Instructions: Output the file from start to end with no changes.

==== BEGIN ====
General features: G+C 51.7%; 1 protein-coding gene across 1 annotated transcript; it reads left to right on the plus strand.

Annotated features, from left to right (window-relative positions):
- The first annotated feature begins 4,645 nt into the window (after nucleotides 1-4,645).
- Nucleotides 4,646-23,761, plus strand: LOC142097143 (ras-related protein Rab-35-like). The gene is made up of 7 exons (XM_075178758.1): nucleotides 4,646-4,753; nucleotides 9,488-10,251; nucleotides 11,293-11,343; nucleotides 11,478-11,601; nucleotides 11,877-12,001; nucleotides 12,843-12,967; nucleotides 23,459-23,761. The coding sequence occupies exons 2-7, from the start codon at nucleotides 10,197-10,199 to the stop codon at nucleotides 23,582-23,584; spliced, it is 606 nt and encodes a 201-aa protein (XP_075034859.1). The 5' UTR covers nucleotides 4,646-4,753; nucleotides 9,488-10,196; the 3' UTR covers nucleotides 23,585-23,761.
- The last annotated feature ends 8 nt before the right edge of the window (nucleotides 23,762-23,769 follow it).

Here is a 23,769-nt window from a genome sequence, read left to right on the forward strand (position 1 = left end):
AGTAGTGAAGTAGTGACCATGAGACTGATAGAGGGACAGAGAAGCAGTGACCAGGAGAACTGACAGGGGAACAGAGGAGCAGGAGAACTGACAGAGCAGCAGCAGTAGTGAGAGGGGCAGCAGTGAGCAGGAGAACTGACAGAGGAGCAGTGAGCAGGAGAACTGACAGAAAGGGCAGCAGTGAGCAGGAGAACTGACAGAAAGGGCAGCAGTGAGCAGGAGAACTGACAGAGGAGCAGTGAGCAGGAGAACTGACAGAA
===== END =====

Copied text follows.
General features: G+C 51.7%; 1 protein-coding gene across 1 annotated transcript; it reads left to right on the plus strand.

Annotated features, from left to right (window-relative positions):
- The first annotated feature begins 4,645 nt into the window (after nucleotides 1-4,645).
- Nucleotides 4,646-23,761, plus strand: LOC142097143 (ras-related protein Rab-35-like). The gene is made up of 7 exons (XM_075178758.1): nucleotides 4,646-4,753; nucleotides 9,488-10,251; nucleotides 11,293-11,343; nucleotides 11,478-11,601; nucleotides 11,877-12,001; nucleotides 12,843-12,967; nucleotides 23,459-23,761. The coding sequence occupies exons 2-7, from the start codon at nucleotides 10,197-10,199 to the stop codon at nucleotides 23,582-23,584; spliced, it is 606 nt and encodes a 201-aa protein (XP_075034859.1). The 5' UTR covers nucleotides 4,646-4,753; nucleotides 9,488-10,196; the 3' UTR covers nucleotides 23,585-23,761.
- The last annotated feature ends 8 nt before the right edge of the window (nucleotides 23,762-23,769 follow it).

Here is a 23,769-nt window from a genome sequence, read left to right on the forward strand (position 1 = left end):
AGTAGTGAAGTAGTGACCATGAGACTGATAGAGGGACAGAGAAGCAGTGACCAGGAGAACTGACAGGGGAACAGAGGAGCAGGAGAACTGACAGAGCAGCAGCAGTAGTGAGAGGGGCAGCAGTGAGCAGGAGAACTGACAGAGGAGCAGTGAGCAGGAGAACTGACAGAAAGGGCAGCAGTGAGCAGGAGAACTGACAGAAAGGGCAGCAGTGAGCAGGAGAACTGACAGAGGAGCAGTGAGCAGGAGAACTGACAGAA